Wireless connectivity runs to Apple AirPlay 2, Google Chromecast, Spotify Connect,  Tidal Connect, Alexa Cast, DLNA, and two-way Bluetooth. Much like Sonos, the WiiM app integrates seamlessly with many of the best music streaming services, giving access to Tidal, Qobuz, Amazon Music, and Deezer libraries via the app's 'Music services' screen. TuneIn, SoundCloud, iHeartRadio, Radio Paradise, and BBC Radio are also available. All services can be managed in the app so that only the ones you subscribe to appear on the home screen. There's no Roon-ready support currently, but as we found with the WiiM Pro, certification could arrive later.

WiiM Amp 3/4 images showing rear connections

(Image credit: WiiM / Linkplay Technology Inc.)

As a compact integrated amplifier, physical connections are well catered for with standard speaker binding posts, a subwoofer output, and optical digital and analog inputs for connectivity to external sources. An HDMI ARC port means it can connect to a TV for integrated sound and control. USB and Ethernet ports are also available. 

As for sound quality at the price, the WiiM Amp is incredible. I swapped it with my integrated amp that cost ten times as much and claims almost five times the rated power output of the WiiM Amp. It was going to be a tough test (or so I thought) but the WiiM Amp performed surprisingly well.

The soundstage had a good sense of 3D, which is a key element of any good stereo amplifier. The sound was a little leaner in its presentation, and it didn't have the richness or soundstage depth I'm accustomed to hearing with my regular 250W per channel amp going full pelt, but it was closer than I ever imagined given the power output and price disparity. It managed to drive my floorstanding tower speakers without any signs of complaint, and the little amp always felt like it had full control of the speaker drivers. Only some slight hardness at higher volume levels gave away the WiiM Amp's budget price tag.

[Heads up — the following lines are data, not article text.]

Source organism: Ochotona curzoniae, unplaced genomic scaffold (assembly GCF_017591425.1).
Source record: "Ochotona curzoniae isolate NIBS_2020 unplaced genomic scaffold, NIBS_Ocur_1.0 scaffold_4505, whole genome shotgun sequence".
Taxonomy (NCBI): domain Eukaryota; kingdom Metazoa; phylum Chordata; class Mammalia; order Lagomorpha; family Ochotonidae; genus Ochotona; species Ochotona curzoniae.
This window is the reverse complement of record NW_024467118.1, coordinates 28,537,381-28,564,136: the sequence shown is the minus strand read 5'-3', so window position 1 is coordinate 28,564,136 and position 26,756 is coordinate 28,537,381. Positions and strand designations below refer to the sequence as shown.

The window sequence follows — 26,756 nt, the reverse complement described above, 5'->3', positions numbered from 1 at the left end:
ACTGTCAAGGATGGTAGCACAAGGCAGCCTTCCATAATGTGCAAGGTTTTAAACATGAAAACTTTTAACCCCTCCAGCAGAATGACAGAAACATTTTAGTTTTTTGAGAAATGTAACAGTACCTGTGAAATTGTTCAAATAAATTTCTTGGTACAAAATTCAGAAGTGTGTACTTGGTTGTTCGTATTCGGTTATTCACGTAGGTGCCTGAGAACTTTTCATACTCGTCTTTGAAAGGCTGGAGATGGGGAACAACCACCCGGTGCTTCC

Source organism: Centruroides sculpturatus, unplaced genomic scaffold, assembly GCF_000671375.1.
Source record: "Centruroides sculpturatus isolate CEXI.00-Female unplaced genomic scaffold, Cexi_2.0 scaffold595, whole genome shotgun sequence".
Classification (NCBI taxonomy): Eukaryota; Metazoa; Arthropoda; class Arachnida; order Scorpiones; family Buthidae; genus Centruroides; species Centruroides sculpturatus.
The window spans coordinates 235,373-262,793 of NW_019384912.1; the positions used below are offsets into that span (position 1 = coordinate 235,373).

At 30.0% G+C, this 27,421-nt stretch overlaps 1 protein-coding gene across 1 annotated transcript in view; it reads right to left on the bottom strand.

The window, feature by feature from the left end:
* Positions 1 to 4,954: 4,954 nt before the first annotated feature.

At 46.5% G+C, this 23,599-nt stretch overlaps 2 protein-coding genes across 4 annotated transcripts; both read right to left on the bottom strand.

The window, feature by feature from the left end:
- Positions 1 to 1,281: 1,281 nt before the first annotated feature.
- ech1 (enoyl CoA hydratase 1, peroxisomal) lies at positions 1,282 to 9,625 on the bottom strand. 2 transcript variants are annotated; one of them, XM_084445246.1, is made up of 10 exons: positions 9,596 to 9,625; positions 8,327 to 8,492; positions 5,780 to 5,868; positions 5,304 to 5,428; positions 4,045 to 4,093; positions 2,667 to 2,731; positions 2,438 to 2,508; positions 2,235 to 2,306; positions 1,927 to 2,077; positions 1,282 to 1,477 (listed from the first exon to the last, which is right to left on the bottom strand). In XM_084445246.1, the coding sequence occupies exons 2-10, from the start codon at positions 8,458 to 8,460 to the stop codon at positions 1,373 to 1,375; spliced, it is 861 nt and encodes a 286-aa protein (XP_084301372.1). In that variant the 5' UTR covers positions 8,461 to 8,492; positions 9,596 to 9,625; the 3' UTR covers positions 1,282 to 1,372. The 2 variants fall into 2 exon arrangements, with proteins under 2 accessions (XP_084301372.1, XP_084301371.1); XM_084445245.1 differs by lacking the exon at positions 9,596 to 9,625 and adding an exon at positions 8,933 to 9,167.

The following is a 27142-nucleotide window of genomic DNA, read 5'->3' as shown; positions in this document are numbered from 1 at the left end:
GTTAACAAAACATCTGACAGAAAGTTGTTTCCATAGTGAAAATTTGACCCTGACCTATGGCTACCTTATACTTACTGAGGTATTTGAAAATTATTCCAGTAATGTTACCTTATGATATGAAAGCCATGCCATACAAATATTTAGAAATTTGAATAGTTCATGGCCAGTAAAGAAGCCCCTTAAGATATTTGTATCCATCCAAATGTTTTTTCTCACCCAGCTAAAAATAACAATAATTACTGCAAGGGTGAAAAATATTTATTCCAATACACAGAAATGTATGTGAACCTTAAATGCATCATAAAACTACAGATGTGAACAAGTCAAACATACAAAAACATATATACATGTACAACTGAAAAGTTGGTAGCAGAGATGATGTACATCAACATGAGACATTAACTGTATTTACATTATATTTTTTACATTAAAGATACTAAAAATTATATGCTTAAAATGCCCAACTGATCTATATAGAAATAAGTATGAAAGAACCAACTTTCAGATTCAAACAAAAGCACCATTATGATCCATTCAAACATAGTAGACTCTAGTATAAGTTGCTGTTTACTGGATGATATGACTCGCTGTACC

WiiM Amp app menus 2

Whether you're fine-tuning your setup or connecting wirelessly to Apple AirPlay 2, Google Chromecast, or via the two-way Bluetooth, the possibilities feel almost endless and everything runs smoothly. (Image credit: Future)

Partnered with a pair of well-designed budget or mid-priced speakers from a traditional Hi-Fi maker like Bowers & Wilkins, Klipsch, or Q Acoustics (other brands are available), and this little amp will deliver an impressively big sound. It's one of the most affordable entry-level all-in-one music streaming amps on the market right now, and a great starting point for budding audiophiles everywhere. 

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Lee Dunkley
Audio Editor

After 2.5 years as Tom's Guide's audio editor, Lee has joined the passionate audio experts at where he writes about luxury audio and Hi-Fi. As a former editor of the U.K.'s Hi-Fi Choice magazine, Lee is passionate about all kinds of audio tech and has been providing sound advice to enable consumers to make informed buying decisions since he joined Which? magazine as a product tester in the 1990s. Lee covers all things audio for Tom's Guide, including headphones, wireless speakers and soundbars and loves to connect and share the mindfulness benefits that listening to music in the very best quality can bring.

  • BioMedTechGuy
    After 20 years in the upper echelon, at least for where I live, in Home Theater, I left "the biz" in 2009.
    I prefer some older gear, like the heart of my Theater Room is a circa December 2004 Sony STR-DA 9000ES receiver, and a 1998 Sony TA-N9000ES 5 channel amp run in BridgedTransformerLess (BTL) 2 channel mode, for the L,R front speakers. Anyway, I had bought a Chromecast Audio device and I enjoyed it for a couple of weeks, and I still use it, but the WiiM Pro streamer came out and it has been amazing! I have been able to set the output resolution to the max that will still allow the receiver to play back in 2.1 channel "AFD" mode, WiiM is very considerate of the customers requests for additional capabilities and they update often with any abilities that can be achieved. I'm glad to see their product line expand and as long as they continue to treat the end user well, I think their success will continue.